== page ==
Technology Clinic is a two-semester course in which teams of students from each academic division work together on imaginative solutions to real-world problems for clients. The students are nominated by professors and former Tech Clinic students and mentored by two faculty facilitators.
Project teams are purposely multidisciplinary and include students and faculty mentors from the Humanities, Social Sciences, Sciences and Engineering. To encourage “out-of-the-box” thinking we have no requirements for prior experience, thus reducing incoming “prejudices” in order to encourage innovative solutions.
We are always looking for new and intellectually interesting projects. If you have an idea for a project to sponsor, please contact us.See the list of past clients and sponsors
This Fall our second semester team continues their work for both the City of Easton and Lafayette College imagining how to best develop/redevelop the Bushkill Drive corridor from 13th Street to the College's Arts Campus on 3rd St.
The new team is working with the D&L National Heritage Corridor and St. Luke's University Health System. Their challenge is to explore ways to increase use of the D&L trail system as well as encouraging users to log both their miles and health data.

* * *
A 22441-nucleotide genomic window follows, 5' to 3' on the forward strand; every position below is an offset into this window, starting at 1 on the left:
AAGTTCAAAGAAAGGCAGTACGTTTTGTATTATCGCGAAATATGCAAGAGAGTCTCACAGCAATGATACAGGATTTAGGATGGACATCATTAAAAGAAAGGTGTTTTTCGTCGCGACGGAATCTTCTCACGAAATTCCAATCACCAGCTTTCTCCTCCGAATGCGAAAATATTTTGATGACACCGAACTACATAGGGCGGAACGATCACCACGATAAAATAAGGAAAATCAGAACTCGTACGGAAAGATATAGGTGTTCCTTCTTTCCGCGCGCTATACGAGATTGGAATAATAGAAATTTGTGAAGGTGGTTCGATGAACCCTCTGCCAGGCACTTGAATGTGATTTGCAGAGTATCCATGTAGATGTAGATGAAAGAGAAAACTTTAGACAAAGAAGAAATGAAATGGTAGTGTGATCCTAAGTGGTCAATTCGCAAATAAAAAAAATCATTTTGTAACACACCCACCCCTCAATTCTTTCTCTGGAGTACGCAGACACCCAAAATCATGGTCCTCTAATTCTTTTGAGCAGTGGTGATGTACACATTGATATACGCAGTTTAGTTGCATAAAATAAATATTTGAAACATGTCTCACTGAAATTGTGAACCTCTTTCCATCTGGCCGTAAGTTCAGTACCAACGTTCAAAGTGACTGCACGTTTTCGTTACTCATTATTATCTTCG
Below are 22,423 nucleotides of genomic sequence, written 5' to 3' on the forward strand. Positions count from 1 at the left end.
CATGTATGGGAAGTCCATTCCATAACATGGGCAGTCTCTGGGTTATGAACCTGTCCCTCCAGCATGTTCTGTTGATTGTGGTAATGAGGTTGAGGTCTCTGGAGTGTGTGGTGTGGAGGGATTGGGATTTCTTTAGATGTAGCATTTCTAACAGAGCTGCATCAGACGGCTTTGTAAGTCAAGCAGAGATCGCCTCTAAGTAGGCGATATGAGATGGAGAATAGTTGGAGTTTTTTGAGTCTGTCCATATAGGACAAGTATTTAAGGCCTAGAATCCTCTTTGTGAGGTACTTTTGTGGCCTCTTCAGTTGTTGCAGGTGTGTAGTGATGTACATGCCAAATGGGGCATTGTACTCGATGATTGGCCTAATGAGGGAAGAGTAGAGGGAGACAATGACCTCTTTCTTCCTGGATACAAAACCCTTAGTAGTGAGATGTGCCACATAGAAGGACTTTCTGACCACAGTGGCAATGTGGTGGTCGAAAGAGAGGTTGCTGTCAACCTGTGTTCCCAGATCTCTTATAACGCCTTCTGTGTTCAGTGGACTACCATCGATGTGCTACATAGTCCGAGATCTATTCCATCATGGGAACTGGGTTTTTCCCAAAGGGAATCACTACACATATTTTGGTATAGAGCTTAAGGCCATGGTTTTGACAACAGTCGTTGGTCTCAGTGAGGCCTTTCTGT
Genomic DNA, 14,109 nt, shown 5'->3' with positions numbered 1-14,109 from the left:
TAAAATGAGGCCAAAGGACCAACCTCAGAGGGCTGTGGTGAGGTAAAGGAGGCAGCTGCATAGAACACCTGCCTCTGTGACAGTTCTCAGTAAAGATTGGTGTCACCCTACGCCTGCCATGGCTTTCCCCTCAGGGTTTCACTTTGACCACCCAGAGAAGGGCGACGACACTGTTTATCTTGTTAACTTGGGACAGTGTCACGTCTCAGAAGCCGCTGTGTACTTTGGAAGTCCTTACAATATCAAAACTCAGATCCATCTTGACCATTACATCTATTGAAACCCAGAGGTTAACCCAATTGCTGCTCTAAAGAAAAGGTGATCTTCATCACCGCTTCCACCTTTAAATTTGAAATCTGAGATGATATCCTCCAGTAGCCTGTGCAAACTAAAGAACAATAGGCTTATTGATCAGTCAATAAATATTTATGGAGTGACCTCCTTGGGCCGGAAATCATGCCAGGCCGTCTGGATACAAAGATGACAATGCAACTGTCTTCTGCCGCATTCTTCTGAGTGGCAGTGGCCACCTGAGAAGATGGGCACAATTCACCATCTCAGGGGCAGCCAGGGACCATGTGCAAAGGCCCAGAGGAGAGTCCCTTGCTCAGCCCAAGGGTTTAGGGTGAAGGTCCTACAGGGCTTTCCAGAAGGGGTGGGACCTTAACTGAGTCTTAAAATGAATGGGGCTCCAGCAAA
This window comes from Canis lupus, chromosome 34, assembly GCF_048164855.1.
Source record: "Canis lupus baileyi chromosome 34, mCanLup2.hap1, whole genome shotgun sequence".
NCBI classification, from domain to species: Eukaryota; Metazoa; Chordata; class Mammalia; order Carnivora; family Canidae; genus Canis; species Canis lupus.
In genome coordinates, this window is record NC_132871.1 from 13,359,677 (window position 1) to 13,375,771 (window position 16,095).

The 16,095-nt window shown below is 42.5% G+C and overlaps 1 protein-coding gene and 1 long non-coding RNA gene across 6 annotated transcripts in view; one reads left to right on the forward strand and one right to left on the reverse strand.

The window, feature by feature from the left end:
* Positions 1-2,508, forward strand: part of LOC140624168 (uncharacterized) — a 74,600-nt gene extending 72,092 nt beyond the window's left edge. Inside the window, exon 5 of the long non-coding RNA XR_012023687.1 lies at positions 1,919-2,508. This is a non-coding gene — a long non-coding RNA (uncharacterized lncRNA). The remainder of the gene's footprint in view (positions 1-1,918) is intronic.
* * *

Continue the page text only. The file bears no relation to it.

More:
From trout farming to pandemic planning to a self-guided automobile tour, students have developed solutions for a wide variety of challenges presented by clients.Learn about past projects
Fall Semester 2017 Report Presentations
Mid-Project Report: "Getting Tails Back On The Trail: Creating a Culture of Health and History along the D&L Corridor"
December 11, 2017, 9:00am, Van Wickle Hall, room 108, Lafayette College
Final Report:: "Re-Envisioning a Future for the Bushkill Drive Corridor"
December 8, 2017, 4:00pm, Van Wickle Hall room 108, Lafayette College
Brief History Of the Technology Clinic
The Technology Clinic was started in 1988 by Professor of Anthropology Dan Bauer as a continuation of a Sloan Foundation “New Liberal Arts Initiative” grant to encourage the integration of engineering into a liberal arts curriculum. At the conclusion of the grant, the Tech Clinic was founded based upon the concept that problems are best solved by multidisciplinary teams.
Since inception Tech Clinic teams have worked on over 60 different projects for entities as far ranging as local NGOs to multi-national corporations. The very first project in 1988, conducted for the Safe Harbor Water Power Corporation (client contact Don Chubb Lafayette class of 1950), resulted in a debris harvester that is now used worldwide. More recently the social entrepreneurship project on Nutrition in the West Ward done for the West Ward Neighborhood Partnership has morphed into the continuing effort “Veggies in the Community” distributing organically-grown produce to West Ward residents through the summer and fall.
Professor Malinconico (Geology and Environmental Geosciences), the current director of the Clinic, has been involved since the early 90s and took over as director in 2011.